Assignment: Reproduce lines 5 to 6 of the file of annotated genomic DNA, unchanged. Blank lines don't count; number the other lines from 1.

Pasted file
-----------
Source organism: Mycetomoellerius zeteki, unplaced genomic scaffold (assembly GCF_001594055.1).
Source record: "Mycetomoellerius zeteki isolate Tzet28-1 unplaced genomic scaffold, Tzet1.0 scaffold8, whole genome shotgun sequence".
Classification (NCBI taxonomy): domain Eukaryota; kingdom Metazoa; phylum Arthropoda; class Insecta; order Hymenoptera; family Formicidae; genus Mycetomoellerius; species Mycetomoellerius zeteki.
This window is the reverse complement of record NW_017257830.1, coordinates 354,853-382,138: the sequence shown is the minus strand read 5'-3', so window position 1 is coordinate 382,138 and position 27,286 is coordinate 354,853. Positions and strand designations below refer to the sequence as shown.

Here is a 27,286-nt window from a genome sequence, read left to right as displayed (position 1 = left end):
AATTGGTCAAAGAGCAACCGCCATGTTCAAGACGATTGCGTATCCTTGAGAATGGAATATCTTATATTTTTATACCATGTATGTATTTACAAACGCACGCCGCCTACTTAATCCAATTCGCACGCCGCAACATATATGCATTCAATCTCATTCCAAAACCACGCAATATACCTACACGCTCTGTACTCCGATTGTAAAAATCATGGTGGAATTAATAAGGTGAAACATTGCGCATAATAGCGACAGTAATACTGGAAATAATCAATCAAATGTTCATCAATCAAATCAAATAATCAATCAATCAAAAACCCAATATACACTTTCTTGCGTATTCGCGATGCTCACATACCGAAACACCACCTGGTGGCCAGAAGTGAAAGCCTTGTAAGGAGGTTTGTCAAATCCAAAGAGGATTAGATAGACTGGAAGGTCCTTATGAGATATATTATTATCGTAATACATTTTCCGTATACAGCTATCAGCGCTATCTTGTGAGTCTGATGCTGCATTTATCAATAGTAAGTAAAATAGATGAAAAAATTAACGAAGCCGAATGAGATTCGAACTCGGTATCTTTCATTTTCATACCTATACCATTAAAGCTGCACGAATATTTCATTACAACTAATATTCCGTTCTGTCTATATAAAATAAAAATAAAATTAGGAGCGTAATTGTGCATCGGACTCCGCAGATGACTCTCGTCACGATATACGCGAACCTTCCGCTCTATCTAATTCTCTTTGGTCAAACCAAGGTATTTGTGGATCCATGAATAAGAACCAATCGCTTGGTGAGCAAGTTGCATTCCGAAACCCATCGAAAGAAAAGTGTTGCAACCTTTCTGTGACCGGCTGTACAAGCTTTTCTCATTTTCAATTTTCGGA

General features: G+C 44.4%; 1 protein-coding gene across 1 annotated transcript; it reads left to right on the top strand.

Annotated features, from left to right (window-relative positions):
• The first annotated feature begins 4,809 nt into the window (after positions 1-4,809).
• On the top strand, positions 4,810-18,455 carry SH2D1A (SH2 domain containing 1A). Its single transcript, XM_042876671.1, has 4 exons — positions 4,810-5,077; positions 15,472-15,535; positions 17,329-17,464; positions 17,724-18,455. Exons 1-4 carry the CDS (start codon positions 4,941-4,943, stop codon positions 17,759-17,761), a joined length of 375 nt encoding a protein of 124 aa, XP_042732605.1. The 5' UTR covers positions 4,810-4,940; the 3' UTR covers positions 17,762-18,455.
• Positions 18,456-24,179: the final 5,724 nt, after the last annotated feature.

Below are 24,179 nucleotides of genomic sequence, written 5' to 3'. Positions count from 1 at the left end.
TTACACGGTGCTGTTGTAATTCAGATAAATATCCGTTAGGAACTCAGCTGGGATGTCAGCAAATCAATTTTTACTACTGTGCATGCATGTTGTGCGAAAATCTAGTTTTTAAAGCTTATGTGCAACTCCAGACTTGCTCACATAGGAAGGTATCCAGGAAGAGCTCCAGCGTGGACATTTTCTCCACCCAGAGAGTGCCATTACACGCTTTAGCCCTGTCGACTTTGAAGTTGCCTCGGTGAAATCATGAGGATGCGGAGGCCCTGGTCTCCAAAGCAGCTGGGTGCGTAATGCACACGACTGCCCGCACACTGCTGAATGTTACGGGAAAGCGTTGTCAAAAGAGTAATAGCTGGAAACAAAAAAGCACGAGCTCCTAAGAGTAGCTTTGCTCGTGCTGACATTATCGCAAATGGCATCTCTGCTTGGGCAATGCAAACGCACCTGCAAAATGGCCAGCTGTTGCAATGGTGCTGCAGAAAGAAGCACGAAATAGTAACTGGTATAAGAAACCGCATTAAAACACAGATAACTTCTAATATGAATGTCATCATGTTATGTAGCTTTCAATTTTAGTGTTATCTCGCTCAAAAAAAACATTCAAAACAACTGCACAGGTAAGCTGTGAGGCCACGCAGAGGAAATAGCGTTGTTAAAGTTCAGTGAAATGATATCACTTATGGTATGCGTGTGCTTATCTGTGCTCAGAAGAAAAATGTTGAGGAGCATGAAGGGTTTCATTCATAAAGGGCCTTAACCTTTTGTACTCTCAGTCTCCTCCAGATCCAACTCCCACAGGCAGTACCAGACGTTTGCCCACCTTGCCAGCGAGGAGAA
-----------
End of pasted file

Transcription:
Here is a 27,286-nt window from a genome sequence, read left to right as displayed (position 1 = left end):
AATTGGTCAAAGAGCAACCGCCATGTTCAAGACGATTGCGTATCCTTGAGAATGGAATATCTTATATTTTTATACCATGTATGTATTTACAAACGCACGCCGCCTACTTAATCCAATTCGCACGCCGCAACATATATGCATTCAATCTCATTCCAAAACCACGCAATATACCTACACGCTCTGTACTCCGATTGTAAAAATCATGGTGGAATTAATAAGGTGAAACATTGCGCATAATAGCGACAGTAATACTGGAAATAATCAATCAAATGTTCATCAATCAAATCAAATAATCAATCAATCAAAAACCCAATATACACTTTCTTGCGTATTCGCGATGCTCACATACCGAAACACCACCTGGTGGCCAGAAGTGAAAGCCTTGTAAGGAGGTTTGTCAAATCCAAAGAGGATTAGATAGACTGGAAGGTCCTTATGAGATATATTATTATCGTAATACATTTTCCGTATACAGCTATCAGCGCTATCTTGTGAGTCTGATGCTGCATTTATCAATAGTAAGTAAAATAGATGAAAAAATTAACGAAGCCGAATGAGATTCGAACTCGGTATCTTTCATTTTCATACCTATACCATTAAAGCTGCACGAATATTTCATTACAACTAATATTCCGTTCTGTCTATATAAAATAAAAATAAAATTAGGAGCGTAATTGTGCATCGGACTCCGCAGATGACTCTCGTCACGATATACGCGAACCTTCCGCTCTATCTAATTCTCTTTGGTCAAACCAAGGTATTTGTGGATCCATGAATAAGAACCAATCGCTTGGTGAGCAAGTTGCATTCCGAAACCCATCGAAAGAAAAGTGTTGCAACCTTTCTGTGACCGGCTGTACAAGCTTTTCTCATTTTCAATTTTCGGA